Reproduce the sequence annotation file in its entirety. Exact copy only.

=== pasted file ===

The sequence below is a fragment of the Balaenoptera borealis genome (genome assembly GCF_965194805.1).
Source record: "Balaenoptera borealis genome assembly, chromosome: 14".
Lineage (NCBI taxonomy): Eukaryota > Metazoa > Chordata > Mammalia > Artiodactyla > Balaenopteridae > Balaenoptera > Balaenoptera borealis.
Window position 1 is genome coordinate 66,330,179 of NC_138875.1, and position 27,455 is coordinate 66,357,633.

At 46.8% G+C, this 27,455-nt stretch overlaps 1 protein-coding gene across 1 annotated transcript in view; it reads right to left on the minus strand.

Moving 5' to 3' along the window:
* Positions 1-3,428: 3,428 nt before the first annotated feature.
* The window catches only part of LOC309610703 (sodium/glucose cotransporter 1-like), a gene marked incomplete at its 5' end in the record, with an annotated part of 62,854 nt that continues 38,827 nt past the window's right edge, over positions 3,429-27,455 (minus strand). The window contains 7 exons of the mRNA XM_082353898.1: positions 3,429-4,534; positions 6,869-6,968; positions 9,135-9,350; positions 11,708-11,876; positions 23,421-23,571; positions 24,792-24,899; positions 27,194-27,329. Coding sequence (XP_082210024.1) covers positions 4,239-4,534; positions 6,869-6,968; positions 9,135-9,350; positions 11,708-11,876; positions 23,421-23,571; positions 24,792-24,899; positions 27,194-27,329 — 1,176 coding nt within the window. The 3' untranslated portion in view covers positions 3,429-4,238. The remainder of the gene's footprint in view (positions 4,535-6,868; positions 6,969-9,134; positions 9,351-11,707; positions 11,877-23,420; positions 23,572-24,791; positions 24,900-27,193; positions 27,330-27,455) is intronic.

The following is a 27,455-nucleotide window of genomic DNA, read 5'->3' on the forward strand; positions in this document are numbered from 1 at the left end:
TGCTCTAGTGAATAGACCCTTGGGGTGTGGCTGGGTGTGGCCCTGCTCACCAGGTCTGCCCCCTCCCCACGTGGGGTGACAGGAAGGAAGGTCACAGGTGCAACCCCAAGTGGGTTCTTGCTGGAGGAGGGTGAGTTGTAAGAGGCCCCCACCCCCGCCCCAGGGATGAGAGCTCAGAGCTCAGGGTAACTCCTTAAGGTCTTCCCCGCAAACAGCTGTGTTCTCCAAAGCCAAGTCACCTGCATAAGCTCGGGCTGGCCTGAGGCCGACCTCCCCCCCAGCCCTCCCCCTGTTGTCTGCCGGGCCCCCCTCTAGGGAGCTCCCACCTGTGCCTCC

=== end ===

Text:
The sequence below is a fragment of the Balaenoptera borealis genome (genome assembly GCF_965194805.1).
Source record: "Balaenoptera borealis genome assembly, chromosome: 14".
Lineage (NCBI taxonomy): Eukaryota > Metazoa > Chordata > Mammalia > Artiodactyla > Balaenopteridae > Balaenoptera > Balaenoptera borealis.
Window position 1 is genome coordinate 66,330,179 of NC_138875.1, and position 27,455 is coordinate 66,357,633.

At 46.8% G+C, this 27,455-nt stretch overlaps 1 protein-coding gene across 1 annotated transcript in view; it reads right to left on the minus strand.

Moving 5' to 3' along the window:
* Positions 1-3,428: 3,428 nt before the first annotated feature.
* The window catches only part of LOC309610703 (sodium/glucose cotransporter 1-like), a gene marked incomplete at its 5' end in the record, with an annotated part of 62,854 nt that continues 38,827 nt past the window's right edge, over positions 3,429-27,455 (minus strand). The window contains 7 exons of the mRNA XM_082353898.1: positions 3,429-4,534; positions 6,869-6,968; positions 9,135-9,350; positions 11,708-11,876; positions 23,421-23,571; positions 24,792-24,899; positions 27,194-27,329. Coding sequence (XP_082210024.1) covers positions 4,239-4,534; positions 6,869-6,968; positions 9,135-9,350; positions 11,708-11,876; positions 23,421-23,571; positions 24,792-24,899; positions 27,194-27,329 — 1,176 coding nt within the window. The 3' untranslated portion in view covers positions 3,429-4,238. The remainder of the gene's footprint in view (positions 4,535-6,868; positions 6,969-9,134; positions 9,351-11,707; positions 11,877-23,420; positions 23,572-24,791; positions 24,900-27,193; positions 27,330-27,455) is intronic.

The following is a 27,455-nucleotide window of genomic DNA, read 5'->3' on the forward strand; positions in this document are numbered from 1 at the left end:
TGCTCTAGTGAATAGACCCTTGGGGTGTGGCTGGGTGTGGCCCTGCTCACCAGGTCTGCCCCCTCCCCACGTGGGGTGACAGGAAGGAAGGTCACAGGTGCAACCCCAAGTGGGTTCTTGCTGGAGGAGGGTGAGTTGTAAGAGGCCCCCACCCCCGCCCCAGGGATGAGAGCTCAGAGCTCAGGGTAACTCCTTAAGGTCTTCCCCGCAAACAGCTGTGTTCTCCAAAGCCAAGTCACCTGCATAAGCTCGGGCTGGCCTGAGGCCGACCTCCCCCCCAGCCCTCCCCCTGTTGTCTGCCGGGCCCCCCTCTAGGGAGCTCCCACCTGTGCCTCC